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RELATED: Rob Ford’s crack cocaine scandal, urban politics and the new face of 21st century Canada

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Such was the power of Ford’s everyman charm that he retained the loyalty of the suburban and working-class voters that fueled Ford Nation. His supporters include a surprisingly high number of racial and ethnic minorities, despite Ford’s sometimes culturally uncomfortable moments (swearing, perhaps drunkenly, in Jamaican patois, for instance). The lingering regard with which ‘Ford Nation’ held for Rob meant that Doug Ford was always a potent candidate for mayor.

Notably, Rob, whose chemotherapy treatments limited his campaigning, still won a seat on the city council from Ward 2 in his native Etobicoke with around 59% of the vote — it’s the seat that he held in 2010 when he was elected mayor. Opponents breathing a sign of relief at Doug Ford’s loss tonight might not want to relax too much. A wiser and healthier Rob Ford could easily return in 2018 as a formidable candidate.  Continue reading Toronto’s Ford era is over (for now)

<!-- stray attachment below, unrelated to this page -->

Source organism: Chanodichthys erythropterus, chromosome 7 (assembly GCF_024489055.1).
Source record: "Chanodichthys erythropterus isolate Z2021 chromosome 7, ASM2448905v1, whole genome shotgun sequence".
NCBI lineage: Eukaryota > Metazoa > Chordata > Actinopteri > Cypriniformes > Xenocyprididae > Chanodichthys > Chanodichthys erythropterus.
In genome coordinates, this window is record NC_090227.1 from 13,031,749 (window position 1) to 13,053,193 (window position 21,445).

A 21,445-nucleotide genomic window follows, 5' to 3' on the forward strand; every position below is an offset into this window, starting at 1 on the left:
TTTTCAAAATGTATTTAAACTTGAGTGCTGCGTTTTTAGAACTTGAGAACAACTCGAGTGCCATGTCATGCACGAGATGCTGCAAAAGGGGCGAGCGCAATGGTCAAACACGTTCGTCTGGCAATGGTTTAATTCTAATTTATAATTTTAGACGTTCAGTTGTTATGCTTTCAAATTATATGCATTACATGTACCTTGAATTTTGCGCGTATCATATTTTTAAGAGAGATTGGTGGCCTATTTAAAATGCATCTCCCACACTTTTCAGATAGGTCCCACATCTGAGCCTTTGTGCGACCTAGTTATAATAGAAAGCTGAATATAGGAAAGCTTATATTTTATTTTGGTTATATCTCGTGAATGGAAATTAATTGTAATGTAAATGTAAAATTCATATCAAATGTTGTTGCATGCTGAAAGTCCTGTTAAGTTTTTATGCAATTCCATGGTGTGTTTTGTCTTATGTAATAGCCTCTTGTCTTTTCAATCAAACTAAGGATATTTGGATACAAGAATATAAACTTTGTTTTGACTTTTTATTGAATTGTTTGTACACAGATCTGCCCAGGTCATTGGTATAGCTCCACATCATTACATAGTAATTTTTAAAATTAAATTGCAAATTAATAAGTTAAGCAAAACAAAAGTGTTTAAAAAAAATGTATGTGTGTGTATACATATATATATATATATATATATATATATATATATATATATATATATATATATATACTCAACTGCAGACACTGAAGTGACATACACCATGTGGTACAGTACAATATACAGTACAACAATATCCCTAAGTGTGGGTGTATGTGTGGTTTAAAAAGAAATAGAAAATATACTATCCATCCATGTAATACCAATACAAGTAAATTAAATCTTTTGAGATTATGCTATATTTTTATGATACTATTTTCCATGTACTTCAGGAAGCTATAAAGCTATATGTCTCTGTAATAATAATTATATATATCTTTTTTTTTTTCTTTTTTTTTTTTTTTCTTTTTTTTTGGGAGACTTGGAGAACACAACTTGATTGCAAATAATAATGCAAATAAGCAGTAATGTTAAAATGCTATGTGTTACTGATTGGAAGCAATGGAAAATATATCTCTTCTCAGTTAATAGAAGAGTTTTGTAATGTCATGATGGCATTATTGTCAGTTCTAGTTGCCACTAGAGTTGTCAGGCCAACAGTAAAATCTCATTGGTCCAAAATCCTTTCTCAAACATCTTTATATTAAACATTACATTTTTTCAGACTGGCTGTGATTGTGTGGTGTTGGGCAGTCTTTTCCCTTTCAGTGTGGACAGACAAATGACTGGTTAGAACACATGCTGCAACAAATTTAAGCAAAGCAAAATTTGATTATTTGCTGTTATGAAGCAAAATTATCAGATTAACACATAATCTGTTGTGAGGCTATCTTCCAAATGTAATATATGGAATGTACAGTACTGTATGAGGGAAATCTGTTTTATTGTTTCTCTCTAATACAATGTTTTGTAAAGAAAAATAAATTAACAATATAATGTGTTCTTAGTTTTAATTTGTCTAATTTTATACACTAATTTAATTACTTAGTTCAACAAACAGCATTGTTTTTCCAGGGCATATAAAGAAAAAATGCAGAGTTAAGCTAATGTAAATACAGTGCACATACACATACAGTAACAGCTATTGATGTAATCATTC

Wynne lifts Ontario Liberals to majority government, 4th term

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Heading into Thursday’s provincial elections, polls showed that both the center-left Liberal Party of Ontario and the center-right Progressive Conservative Party of Ontario (PC) both had a chance of winning at least a minority government.Canada Flag Iconontario

Late-breaking polls on Tuesday and Wednesday, however, showed the Liberal vote creeping up, matched by a decline in support for the progressive alternative, the New Democratic Party of Ontario (NDP).